Here, today, he wants a scheduled national elections to be postponed until constitutional changes are made for decentralization of a government to be and did not have the patience and fairness to wait until similar changes were made before he hijacked the Presidency from the sitting Vice President of Liberia. I am aware of the fact that the then President of the Gambia, Sir. Dawda K. Jawara, now deposed, who was then the Chairman of the ECOWAS Mediation Committee and principally contributed to the Liberian group abruptly organizing themselves into an Interim Government who went to Banjul then upon invitation of the President by indicating his willingness to support them contrary to their original written request to him to advise President Doe to step down and leave the country and let his sitting VP take over as acting President until the modalities for organizing an interim government were worked out. But, even with that, by virtue of principle and being mindful of the Constitution, they should not have fallen for it and should have remained steadfast to their request that the VP took over.

I do not question the sincerity of Dr. Sawyer and Mr. Weh-Dorliae in recommending postponement of the elections but I disagree totally with them for the unjustifiable reason given to warrant postponement.

By way of a personal digression, it is saddening to observe the failure of some Liberian intellectuals and writers to give another writer even just a passing credit for publicly originating an idea in which they find interest and also write about. For an example, I can say without fear of contradiction that your humble servant was the first Liberian official of Government to deliver a written address 29 years ago in Voinjama City, Lofa County and daringly recommended a semblance of decentralization of the Liberian Government in the presence of the President and National Standard Bearer of the True Whig Party of which I was a member specifically calling for election of Superintendents of Counties and revenue sharing during the first True Whig Party Convention held outside of Montserrado County. I even went further to quote the English Poet turned prose political writer, John Milton, who, in his work, "The tenure of the Kings and Magistrates," defended the right of the people to choose and depose their Rulers if they misruled. There, I unselfishly put my job on the line because I was appointed by the President as Superintendent and not elected but having observed some of the discrepancies in the over-centralized operation of the Government during my tenure as Superintendent where decisions taken by the central Government for the people to carry out, they were excluded from even by way of consultation safe to say participation, having a say, I was convinced that at the peril of my life I should do something about writing and speaking out about why decentralization should be instituted in the Government even if just nominally.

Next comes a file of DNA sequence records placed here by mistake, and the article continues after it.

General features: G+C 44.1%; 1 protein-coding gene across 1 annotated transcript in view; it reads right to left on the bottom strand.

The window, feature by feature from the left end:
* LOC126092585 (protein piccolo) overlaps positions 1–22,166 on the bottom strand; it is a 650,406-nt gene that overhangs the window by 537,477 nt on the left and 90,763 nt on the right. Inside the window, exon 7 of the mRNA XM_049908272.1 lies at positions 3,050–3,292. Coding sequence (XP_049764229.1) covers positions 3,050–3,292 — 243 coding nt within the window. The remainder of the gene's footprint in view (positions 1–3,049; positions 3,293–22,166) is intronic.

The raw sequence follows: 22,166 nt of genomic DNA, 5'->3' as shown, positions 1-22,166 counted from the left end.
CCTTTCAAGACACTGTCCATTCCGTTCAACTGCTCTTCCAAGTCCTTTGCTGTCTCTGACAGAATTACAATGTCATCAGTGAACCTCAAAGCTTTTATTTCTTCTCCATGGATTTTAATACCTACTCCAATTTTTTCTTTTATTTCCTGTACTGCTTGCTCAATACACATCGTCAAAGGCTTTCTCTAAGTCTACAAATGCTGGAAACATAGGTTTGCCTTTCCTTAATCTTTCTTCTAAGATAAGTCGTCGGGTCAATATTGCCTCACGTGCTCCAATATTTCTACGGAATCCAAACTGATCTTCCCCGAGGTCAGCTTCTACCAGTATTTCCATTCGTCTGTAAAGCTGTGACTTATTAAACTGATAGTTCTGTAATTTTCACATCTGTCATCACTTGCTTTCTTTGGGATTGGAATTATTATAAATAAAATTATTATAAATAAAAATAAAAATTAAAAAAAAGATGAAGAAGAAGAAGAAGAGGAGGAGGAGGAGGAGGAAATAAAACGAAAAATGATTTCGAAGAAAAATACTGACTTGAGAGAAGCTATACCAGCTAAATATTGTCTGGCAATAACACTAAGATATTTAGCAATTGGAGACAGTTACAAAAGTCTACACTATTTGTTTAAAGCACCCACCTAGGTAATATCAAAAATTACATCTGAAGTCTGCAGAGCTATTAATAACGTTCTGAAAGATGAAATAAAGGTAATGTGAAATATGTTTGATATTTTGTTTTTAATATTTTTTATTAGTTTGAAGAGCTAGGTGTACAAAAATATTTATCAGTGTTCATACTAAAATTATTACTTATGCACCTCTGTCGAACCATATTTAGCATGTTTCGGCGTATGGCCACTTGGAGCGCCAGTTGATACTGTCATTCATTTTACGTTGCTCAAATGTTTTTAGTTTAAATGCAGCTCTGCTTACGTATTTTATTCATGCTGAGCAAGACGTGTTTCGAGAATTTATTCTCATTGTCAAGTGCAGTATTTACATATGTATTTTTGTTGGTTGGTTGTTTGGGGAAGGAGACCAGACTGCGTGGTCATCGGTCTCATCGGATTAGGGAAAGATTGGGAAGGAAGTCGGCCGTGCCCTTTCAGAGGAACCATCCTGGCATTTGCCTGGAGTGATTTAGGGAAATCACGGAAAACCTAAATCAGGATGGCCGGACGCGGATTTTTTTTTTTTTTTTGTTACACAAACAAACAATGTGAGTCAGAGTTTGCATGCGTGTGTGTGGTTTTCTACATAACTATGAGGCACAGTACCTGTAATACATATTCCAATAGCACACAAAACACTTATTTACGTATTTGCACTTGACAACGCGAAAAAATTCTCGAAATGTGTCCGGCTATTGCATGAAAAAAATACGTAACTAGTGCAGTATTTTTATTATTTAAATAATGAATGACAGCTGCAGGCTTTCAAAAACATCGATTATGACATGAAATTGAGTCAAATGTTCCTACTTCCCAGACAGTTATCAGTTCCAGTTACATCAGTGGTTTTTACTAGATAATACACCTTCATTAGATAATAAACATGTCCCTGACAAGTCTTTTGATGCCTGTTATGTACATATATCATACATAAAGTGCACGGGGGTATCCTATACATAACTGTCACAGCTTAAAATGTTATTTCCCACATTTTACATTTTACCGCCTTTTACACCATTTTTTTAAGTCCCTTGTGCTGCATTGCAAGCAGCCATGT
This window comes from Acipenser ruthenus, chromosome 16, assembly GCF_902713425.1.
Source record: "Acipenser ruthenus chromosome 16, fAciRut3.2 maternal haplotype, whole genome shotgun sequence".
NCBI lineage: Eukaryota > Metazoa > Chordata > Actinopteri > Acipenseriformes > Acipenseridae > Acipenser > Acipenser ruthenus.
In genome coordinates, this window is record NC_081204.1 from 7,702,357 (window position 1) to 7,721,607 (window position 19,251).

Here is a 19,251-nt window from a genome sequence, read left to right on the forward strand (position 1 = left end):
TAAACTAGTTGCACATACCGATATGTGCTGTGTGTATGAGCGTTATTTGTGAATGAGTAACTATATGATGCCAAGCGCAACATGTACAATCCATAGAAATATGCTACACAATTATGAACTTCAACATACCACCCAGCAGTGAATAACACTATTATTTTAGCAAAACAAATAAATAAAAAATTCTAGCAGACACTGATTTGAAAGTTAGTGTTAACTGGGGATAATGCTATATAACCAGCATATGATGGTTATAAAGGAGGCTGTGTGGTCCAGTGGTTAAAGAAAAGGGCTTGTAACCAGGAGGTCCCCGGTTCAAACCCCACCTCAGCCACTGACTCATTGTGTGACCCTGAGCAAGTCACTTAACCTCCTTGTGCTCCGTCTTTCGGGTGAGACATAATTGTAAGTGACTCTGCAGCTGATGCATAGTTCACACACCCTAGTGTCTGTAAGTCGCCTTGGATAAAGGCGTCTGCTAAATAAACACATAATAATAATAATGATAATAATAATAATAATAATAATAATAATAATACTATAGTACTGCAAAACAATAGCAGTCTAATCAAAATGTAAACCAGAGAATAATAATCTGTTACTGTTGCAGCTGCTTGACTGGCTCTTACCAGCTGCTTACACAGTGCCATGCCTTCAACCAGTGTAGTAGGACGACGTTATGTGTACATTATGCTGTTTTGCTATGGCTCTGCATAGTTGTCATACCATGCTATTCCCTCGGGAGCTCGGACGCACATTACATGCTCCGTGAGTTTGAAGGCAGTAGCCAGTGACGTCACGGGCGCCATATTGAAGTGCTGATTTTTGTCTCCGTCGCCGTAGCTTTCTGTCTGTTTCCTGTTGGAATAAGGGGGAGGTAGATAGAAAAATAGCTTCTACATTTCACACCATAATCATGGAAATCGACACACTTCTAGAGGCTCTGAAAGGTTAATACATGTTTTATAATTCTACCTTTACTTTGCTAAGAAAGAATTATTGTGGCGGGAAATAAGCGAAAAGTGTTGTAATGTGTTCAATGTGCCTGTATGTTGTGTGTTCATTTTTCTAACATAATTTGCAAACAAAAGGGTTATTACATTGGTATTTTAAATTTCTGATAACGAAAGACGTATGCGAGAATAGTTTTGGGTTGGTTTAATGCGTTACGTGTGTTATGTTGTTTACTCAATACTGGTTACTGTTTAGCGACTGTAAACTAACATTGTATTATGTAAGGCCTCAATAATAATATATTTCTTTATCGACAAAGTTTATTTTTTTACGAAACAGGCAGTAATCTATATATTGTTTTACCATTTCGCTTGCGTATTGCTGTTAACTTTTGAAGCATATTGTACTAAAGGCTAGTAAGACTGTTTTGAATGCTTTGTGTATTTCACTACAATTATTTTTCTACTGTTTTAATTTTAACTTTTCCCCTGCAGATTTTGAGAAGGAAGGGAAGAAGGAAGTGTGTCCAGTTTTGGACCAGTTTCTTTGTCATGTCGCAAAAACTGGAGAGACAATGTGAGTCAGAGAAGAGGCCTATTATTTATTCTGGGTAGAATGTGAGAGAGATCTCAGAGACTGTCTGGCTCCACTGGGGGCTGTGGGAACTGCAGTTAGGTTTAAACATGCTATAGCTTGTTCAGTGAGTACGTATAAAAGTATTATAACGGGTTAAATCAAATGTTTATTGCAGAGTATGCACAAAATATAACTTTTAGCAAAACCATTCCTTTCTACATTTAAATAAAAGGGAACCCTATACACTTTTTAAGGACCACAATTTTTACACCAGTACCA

Then, in 1995, I wrote a pamphlet on Decentralization which I did not publish but made several copies available to some of my friends and others including Mr. T. Q. Harris, Jr. of Nimba County currently residing in Long Beach, California. Also, I quite recently published a detailed article on Decentralization and Governance which appeared on the Newdemocrat website.